May 2001
    Posts
    11,614

    Default Re: Home-made Bilge Cleaner

    [ QUOTE ]
    I've used this stuff:

    [iWould that be a cheap solution?



    [/ QUOTE ]


    <span style="color:red">OUR PRICE 3.99
    *5.87 approx </span>

    I don't think so! That's more or less what I pay for 5-litres of dishwashing detergent and, cost of living here is not exactly what one would call 'low'. You're paying that for only 500ml!

    I realise that prices do vary from one country to another. Have a look around the detergent section of your local supermarket. Here there are outlets that only sell detergents; probably there are similar in your part of the world.
    Should we paint what is on a face, what is inside it, or what is behind it?

  8. #8
    Join Date
    May 2006
    Posts
    125

    Default Re: Home-made Bilge Cleaner

    Read my post again - I'm suggesting using white spirit while asking if that's a good idea.

    Anyway, how much is your time worth? I'd rather blow ten quid on several cans than spend an extra hour or two scrubbing a greasy engine. But white spirit is cheap isn't it? Though there's the question of adequate ventialtion. You need lots of disposable rags (or old shirts) too.

  9. #9
    Join Date
    May 2001
    Posts
    11,614

    Default Re: Home-made Bilge Cleaner

    [ QUOTE ]
    Read my post again - I'm suggesting using white spirit while asking if that's a good idea.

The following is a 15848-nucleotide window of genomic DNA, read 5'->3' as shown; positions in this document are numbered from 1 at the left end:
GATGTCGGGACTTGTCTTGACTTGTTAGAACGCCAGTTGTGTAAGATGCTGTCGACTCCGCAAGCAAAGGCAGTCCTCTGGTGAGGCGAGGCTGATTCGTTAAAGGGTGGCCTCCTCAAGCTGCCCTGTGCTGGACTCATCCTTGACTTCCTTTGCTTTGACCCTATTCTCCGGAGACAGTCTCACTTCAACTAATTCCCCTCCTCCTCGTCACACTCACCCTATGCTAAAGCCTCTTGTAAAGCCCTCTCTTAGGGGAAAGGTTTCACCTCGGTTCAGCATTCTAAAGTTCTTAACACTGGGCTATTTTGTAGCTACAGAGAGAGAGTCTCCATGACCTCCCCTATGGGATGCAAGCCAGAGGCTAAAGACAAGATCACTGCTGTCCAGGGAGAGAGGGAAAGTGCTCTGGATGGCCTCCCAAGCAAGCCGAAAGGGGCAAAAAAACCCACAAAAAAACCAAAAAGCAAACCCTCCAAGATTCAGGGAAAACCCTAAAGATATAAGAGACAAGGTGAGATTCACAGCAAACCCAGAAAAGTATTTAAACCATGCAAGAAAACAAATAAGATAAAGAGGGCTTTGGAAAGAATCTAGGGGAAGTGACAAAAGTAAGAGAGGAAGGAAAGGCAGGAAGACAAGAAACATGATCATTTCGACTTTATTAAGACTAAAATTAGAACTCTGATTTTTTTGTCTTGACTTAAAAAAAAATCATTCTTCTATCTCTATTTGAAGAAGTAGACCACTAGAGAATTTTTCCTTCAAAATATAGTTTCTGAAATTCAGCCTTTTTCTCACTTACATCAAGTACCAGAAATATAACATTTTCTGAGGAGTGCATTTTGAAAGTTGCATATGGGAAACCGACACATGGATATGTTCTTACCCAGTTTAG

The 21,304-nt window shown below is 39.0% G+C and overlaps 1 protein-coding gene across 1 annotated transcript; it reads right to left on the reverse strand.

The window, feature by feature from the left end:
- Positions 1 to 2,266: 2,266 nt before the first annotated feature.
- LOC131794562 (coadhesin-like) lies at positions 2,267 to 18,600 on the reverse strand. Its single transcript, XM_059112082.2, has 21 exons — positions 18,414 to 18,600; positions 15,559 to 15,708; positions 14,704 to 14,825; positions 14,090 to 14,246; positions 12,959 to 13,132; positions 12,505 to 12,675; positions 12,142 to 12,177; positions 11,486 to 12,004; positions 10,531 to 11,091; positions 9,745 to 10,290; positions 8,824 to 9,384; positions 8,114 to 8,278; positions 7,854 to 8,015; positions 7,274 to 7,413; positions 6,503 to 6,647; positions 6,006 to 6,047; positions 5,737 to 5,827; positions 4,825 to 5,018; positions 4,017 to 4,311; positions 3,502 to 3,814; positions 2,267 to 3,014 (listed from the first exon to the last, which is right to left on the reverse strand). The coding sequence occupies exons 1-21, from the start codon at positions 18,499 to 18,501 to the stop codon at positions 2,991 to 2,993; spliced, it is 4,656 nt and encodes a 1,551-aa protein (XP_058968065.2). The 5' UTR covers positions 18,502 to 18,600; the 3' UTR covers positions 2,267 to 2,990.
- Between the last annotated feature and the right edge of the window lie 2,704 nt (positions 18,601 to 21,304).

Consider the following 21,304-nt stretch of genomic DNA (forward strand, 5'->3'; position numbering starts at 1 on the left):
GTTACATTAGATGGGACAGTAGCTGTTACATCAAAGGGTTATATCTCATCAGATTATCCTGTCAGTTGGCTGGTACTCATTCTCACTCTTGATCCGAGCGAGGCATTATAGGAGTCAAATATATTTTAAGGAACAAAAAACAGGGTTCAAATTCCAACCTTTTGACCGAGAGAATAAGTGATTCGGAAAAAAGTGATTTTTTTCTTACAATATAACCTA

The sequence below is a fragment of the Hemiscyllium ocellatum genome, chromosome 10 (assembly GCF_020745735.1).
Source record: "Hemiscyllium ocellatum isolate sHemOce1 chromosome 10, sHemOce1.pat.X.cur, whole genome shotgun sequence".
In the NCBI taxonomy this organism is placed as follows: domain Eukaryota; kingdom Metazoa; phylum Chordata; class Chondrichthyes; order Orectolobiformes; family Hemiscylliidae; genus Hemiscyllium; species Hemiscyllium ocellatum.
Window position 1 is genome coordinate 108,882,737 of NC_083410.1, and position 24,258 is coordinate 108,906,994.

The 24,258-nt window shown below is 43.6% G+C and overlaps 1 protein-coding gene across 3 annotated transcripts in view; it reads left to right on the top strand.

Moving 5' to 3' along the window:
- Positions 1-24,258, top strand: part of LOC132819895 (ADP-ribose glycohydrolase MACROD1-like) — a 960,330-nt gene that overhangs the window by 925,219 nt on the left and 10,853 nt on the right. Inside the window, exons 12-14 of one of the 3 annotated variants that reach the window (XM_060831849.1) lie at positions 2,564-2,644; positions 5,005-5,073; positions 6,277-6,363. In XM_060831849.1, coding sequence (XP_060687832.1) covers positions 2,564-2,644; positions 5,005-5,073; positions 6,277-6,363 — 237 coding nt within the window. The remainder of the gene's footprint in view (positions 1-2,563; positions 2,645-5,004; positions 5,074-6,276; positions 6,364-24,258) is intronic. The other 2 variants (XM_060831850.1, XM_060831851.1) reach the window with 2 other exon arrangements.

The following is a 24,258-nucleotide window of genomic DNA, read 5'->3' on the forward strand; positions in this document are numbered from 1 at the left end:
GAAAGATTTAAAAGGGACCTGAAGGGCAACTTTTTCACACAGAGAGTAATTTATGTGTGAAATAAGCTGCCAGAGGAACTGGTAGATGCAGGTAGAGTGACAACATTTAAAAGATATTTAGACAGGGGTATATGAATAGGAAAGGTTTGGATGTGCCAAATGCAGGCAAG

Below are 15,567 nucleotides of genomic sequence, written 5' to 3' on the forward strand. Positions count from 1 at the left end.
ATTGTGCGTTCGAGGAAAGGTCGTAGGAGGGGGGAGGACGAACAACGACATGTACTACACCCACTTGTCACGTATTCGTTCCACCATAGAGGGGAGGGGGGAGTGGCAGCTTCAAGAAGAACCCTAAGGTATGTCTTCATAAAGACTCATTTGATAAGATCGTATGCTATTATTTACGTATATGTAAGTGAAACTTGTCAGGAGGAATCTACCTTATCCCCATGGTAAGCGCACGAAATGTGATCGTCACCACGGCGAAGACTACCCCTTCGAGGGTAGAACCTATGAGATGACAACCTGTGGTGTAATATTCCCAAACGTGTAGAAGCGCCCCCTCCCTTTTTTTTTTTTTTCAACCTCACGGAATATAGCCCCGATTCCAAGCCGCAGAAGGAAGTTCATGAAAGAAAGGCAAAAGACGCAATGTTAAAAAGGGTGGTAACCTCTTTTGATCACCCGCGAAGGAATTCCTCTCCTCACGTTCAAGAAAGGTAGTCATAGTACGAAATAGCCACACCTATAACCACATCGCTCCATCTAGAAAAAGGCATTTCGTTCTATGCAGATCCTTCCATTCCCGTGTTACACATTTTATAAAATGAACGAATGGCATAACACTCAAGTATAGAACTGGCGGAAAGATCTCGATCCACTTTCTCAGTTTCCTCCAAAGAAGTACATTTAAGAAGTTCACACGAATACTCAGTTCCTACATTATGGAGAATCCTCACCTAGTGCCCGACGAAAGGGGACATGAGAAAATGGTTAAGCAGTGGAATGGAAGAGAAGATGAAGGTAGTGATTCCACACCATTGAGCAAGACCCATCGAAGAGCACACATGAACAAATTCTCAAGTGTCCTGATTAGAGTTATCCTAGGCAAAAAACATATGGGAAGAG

But white spirit is cheap isn't it? Though there's the question of adequate ventialtion. You need lots of disposable rags (or old shirts) too.

    [/ QUOTE ]

    White spirit would dilute the oil and not break it. It's what is used to thin paints, as you probably know. Which means that it is not equivalent to a detergent.

    Even if the price were to be considered 'low' (I forget how much I pay for 2,5 litre; certainly not more than 5 euro), the main problem is with the fumes. It is highly volatile as it is; imagine when the outside air temperature is around 30 Celsius! It is not something that I would willingly breathe; and then there is the fire hazard.

    The time that I have left for me to enjoy my boat is far too valuable for me to put at risk breating VOC's in a confined space: that is why I use a detergent.
    Should we paint what is on a face, what is inside it, or what is behind it?

  10. #10
    Join Date
    May 2006
    Posts
    125

    Default Re: Home-made Bilge Cleaner

    Fair enough. But it begs the question that if white spirit is not Gunk's main contituent because it's not the best thing to clean grease with, then what is Gunk made of? And is it cheaper to buy that?

    I'm going to be having to do exactly this job myself in a few weeks. I have two engines in very innaccesible places. I think I'll use both approaches depending on how dirty / accessible the particular area is. If I use something petrochemical based I'll have the bilge blower left switched on and the all the windows wide open! I might even get a fan in.